- H. Shintani, E. Taniai, A. Miki, S. Kurosu, and F. Hayashi, “Comparison of the collecting efficiency of microbiological air samplers,” Journal of Hospital Infection, vol. 56, no. 1, pp. 42–48, 2004.
- B. Allegranzi, S. Bagheri Nejad, C. Combescure et al., “Burden of endemic health-care-associated infection in developing countries: systematic review and meta-analysis,” The Lancet, vol. 377, pp. 228–241, 2011.
- R. C. Hughes and P. F. Thurman, “Cross-linking of bacterial cell walls with glutaraldehyde.,” Biochemical Journal, vol. 119, no. 5, pp. 925-926, 1970.
- T. J. Munton and A. D. Russell, “Effect of Glutaraldehyde on the Outer Layers of Escherichia coli,” Journal of Applied Bacteriology, vol. 35, no. 2, pp. 193–199, 1972.
- C. J. Ioannou, G. W. Hanlon, and S. P. Denyer, “Action of disinfectant quaternary ammonium compounds against Staphylococcus aureus,” Antimicrobial Agents and Chemotherapy, vol. 51, no. 1, pp. 296–306, 2007.
- P. Pérez, E. Fernández, and R. Beiras, “Toxicity of benzalkonium chloride on monoalgal cultures and natural assemblages of marine phytoplankton,” Water, Air, & Soil Pollution, vol. 201, no. 1-4, pp. 319–330, 2009.
- K. Saitou, K. Furuhata, Y. Kawakami, and M. Fukuyama, “Biofilm formation abilities and disinfectant-resistance of Pseudomonas aeruginosa isolated from cockroaches captured in hospitals,” Biocontrol Science, vol. 14, no. 2, pp. 65–68, 2009.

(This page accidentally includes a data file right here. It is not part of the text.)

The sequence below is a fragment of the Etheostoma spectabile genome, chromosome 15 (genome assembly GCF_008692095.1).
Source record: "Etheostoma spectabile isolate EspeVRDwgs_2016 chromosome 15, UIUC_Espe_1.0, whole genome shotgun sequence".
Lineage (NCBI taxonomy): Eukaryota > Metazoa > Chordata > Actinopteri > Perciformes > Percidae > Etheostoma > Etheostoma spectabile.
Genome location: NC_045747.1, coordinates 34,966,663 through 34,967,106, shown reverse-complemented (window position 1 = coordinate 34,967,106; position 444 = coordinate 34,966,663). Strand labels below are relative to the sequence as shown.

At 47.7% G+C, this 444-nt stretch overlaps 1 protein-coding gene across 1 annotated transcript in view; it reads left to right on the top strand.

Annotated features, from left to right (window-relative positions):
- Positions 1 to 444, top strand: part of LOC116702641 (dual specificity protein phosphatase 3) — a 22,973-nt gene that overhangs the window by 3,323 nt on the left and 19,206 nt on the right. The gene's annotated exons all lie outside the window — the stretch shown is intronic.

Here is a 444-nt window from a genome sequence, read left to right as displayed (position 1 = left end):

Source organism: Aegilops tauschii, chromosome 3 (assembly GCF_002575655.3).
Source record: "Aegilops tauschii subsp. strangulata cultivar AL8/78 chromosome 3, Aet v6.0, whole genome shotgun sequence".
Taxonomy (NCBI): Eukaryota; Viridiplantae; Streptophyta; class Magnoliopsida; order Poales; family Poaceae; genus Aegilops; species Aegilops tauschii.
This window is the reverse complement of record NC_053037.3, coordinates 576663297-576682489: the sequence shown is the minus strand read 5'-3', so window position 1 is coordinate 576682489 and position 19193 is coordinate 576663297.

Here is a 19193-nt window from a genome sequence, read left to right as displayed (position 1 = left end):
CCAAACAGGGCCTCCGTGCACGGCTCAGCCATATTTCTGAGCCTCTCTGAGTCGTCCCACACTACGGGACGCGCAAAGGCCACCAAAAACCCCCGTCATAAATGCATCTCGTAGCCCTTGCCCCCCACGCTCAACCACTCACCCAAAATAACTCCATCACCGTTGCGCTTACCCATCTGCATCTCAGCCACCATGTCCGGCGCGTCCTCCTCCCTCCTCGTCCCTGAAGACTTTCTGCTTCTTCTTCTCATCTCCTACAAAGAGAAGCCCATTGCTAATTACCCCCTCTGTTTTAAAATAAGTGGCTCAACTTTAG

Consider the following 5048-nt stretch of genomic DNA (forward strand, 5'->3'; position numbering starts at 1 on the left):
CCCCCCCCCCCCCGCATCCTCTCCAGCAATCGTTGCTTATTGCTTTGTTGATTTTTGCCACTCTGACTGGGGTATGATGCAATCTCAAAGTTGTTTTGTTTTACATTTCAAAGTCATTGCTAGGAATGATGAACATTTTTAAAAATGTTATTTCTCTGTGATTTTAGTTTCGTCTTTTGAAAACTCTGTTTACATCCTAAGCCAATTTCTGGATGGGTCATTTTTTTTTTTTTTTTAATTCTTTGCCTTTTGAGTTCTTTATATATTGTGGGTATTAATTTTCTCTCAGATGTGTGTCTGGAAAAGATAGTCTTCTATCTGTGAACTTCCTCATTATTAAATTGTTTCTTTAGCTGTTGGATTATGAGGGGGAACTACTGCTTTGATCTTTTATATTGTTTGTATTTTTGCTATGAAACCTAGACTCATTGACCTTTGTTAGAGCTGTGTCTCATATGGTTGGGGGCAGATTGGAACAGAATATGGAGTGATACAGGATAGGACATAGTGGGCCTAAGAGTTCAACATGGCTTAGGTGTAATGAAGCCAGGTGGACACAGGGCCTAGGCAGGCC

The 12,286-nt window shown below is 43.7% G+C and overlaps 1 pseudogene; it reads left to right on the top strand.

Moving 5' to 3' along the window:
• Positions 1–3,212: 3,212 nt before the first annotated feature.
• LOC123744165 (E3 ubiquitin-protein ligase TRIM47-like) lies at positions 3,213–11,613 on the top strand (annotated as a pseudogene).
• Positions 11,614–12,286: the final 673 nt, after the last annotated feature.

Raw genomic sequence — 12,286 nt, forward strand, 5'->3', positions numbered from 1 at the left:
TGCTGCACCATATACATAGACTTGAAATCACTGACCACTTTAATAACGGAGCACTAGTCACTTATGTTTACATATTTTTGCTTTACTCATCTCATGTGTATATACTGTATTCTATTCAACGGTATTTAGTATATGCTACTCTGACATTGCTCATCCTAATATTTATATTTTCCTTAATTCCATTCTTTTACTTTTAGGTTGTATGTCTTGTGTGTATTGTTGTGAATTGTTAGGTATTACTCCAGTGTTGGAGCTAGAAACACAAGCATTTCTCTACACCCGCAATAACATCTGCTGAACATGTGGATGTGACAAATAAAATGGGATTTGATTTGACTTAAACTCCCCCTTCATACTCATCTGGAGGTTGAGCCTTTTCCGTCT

- A. Bridier, R. Briandet, V. Thomas, and F. Dubois-Brissonnet, “Resistance of bacterial biofilms to disinfectants: a review,” Biofouling, vol. 27, no. 9, pp. 1017–1032, 2011.
- K. Wang, V. Tian, N. Gu, C. Zhang, and J. Niu, “Study on synergistic effect of bactericidal effect of chlorine dioxide solution by surfactant,” Journal of Hygiene Research, vol. 42, no. 2, pp. 282–285, 2013.
- W. G. Reifenrath, S. D. Prystowsky, J. H. Nonomura, and P. B. Robinson, “Topical glutaraldehyde-percutaneous penetration and skin irritation,” Archives of Dermatological Research, vol. 277, no. 3, pp. 242–244, 1985.
- B. Ballantyne, R. C. Myers, and D. L. Blaszcak, “Influence of alkalinization of glutaraldehyde biocidal solutions on acute toxicity, primary irritancy, and skin sensitization,” Veterinary and Human Toxicology, vol. 39, no. 6, pp. 340–346, 1997.
- B. Ballantyne and B. Berman, “Dermal sensitizing potential of glutaraldehyde: A review and recent observations,” Cutaneous and Ocular Toxicology, vol. 3, no. 3, pp. 251–262, 1984.
- F. N. Marzulli and H. I. Maibach, “The use of graded concentrations in studying skin sensitizers: Experimental contact sensitization in man,” Food and Cosmetics Toxicology, vol. 12, no. 2, pp. 219–227, 1974.
- E. Grabińska-Sota, “Genotoxicity and biodegradation of quaternary ammonium salts in aquatic environments,” Journal of Hazardous Materials, vol. 195, pp. 182–187, 2011.
- B. Brycki, M. Waligórska, and A. Szulc, “The biodegradation of monomeric and dimeric alkylammonium surfactants,” Journal of Hazardous Materials, vol. 280, pp. 797–815, 2014.
- A. M. Badawi, M. A. Hegazy, A. A. El-Sawy, H. M. Ahmed, and W. M. Kamel, “Novel quaternary ammonium hydroxide cationic surfactants as corrosion inhibitors for carbon steel and as biocides for sulfate reducing bacteria (SRB),” Materials Chemistry and Physics, vol. 124, no. 1, pp. 458–465, 2010.
Copyright © 2018 Wenshu Lin et al. This is an open access article distributed under the Creative Commons Attribution License, which permits unrestricted use, distribution, and reproduction in any medium, provided the original work is properly cited.